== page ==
How Jersey could stop polluting and be a world leader on dealing with waste

- Advertisement -

From Steve Le Cheminant.

AS some Islanders and all States Members are aware, Total Waste have been attempting to persuade the States to give consideration to their proposal for a waste management strategy for Jersey.

Since first contacting the States last summer we were assured, and were still under the impression, that our proposal was too late, as contracts had been signed and a new incinerator was days away from the start of construction. It would appear that this is in fact not the case.

We recently resubmitted our proposal and included extra options to account for the zero gate charge required. Our proposal would realise full Islandwide kerbside recycling. It would offer recycling of commercial waste, green waste and food waste along with sewage plant solids, and manure would be used to produce electricity and hot water. This would make the entire facility self-sufficient with zero (net negative) emissions.

Recycling rates would start at 90% of the entire waste arising in the Island, other than inert waste and scrap metal, which are already well catered for. Minimal change to existing infrastructure would be required.

Many materials would be fully recycled in the Island. This would create employment and reduce road traffic and shipping. It would also contain all waste operations on one site.

Refuse and commercial waste would be separated into separate fractions – cardboard, paper, plastic film, plastic containers, wood, textiles, metals, glass and organics.

We feel that incineration in today’s climate is immoral and arrogant. It is unbelievable that the States consider the earth’s finite resources are theirs to destroy. As other Third World refuse disposal facilities carry on burning, materials get scarcer and increase in value.

One Senator claimed that the facility would require too much land (five acres) and he would never support it. How much area is currently used to bury toxic ash? Is this land rendered unusable for decades to come? Or can what is under the surface be forgotten and the land sold as prime real estate?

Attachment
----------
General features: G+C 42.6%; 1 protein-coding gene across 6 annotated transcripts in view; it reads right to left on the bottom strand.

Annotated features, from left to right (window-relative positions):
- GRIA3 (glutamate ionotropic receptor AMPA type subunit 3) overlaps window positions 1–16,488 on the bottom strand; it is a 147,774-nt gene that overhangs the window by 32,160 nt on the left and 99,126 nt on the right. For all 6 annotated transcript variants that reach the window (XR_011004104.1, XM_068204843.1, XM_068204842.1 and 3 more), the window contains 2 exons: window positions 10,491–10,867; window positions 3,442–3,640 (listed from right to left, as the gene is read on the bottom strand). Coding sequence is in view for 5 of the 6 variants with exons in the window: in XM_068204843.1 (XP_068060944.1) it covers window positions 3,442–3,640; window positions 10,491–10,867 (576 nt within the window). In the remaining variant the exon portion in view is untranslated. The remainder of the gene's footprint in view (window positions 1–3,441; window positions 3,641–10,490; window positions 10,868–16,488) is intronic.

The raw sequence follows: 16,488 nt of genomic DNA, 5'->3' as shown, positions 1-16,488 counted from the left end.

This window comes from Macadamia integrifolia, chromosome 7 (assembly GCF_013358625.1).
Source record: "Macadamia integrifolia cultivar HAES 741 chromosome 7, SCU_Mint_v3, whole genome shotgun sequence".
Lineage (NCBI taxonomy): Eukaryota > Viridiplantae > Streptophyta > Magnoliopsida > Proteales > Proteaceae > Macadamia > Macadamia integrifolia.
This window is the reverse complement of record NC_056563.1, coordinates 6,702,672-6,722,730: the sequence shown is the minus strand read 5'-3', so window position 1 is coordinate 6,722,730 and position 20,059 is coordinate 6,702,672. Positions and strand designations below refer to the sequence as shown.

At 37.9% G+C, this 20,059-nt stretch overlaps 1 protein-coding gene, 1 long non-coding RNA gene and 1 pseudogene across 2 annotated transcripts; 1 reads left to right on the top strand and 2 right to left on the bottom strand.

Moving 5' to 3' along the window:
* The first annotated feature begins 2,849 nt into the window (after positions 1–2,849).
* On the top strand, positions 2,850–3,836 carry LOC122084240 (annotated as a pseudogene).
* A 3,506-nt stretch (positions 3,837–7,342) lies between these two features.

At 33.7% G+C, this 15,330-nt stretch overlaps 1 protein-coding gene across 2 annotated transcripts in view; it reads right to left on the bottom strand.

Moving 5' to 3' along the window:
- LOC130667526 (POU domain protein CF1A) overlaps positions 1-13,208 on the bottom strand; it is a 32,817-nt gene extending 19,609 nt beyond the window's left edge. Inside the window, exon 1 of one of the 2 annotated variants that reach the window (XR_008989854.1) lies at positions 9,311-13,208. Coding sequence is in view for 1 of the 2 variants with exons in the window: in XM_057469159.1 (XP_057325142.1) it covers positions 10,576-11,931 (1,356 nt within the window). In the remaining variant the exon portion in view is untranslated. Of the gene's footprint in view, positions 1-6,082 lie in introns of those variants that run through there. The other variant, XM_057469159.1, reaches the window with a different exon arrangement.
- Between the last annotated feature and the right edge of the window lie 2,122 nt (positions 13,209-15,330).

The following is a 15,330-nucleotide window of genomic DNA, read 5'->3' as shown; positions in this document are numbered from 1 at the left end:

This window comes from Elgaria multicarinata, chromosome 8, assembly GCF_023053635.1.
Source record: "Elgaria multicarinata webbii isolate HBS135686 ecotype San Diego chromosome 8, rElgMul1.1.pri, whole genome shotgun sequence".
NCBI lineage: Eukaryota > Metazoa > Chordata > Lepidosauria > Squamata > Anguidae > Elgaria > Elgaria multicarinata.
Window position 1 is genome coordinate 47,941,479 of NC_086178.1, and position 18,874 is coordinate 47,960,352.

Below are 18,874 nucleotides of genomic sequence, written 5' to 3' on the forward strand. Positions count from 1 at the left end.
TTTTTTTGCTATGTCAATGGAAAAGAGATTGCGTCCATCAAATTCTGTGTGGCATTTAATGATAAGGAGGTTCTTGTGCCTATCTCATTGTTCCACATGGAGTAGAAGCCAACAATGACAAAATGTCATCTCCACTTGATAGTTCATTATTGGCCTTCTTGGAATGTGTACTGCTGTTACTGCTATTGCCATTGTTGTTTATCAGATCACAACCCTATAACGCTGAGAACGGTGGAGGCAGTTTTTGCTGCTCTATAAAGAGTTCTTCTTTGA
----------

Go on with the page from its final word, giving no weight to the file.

The facility would only produce 1,000 to 2,000 tonnes a year of non-recyclable materials. As technology improved, this figure would reduce as more materials could be reused.

We originally offered to finance the facility ourselves and charge an £80 per tonne gate charge. Since being informed that no charge can be made for waste disposal, we re-evaluated the project and submitted a modified proposal to account for this and changes in economic conditions since the initial 2007 approach.

We are confident that our tender, for construction and running of the plant with a 20-year contract for all the Island’s waste, will not be beaten.

This project has the potential to transform Jersey from a major polluter to a world-class example of what can be achieved with modern waste management.

Needless to say, the capital costs would be a fraction of a new incinerator.

Le Caillou,

Le Clos,

Torteval, Guernsey.

- Advertisement -
- Advertisement -
- Advertisement -

Latest Stories

- Advertisement -

UK News

- Advertisement -
- Advertisement -

Read the latest free supplements

Read the Town Crier, Le Rocher and a whole host of other subjects like mortgage advice, business, cycling, travel and property.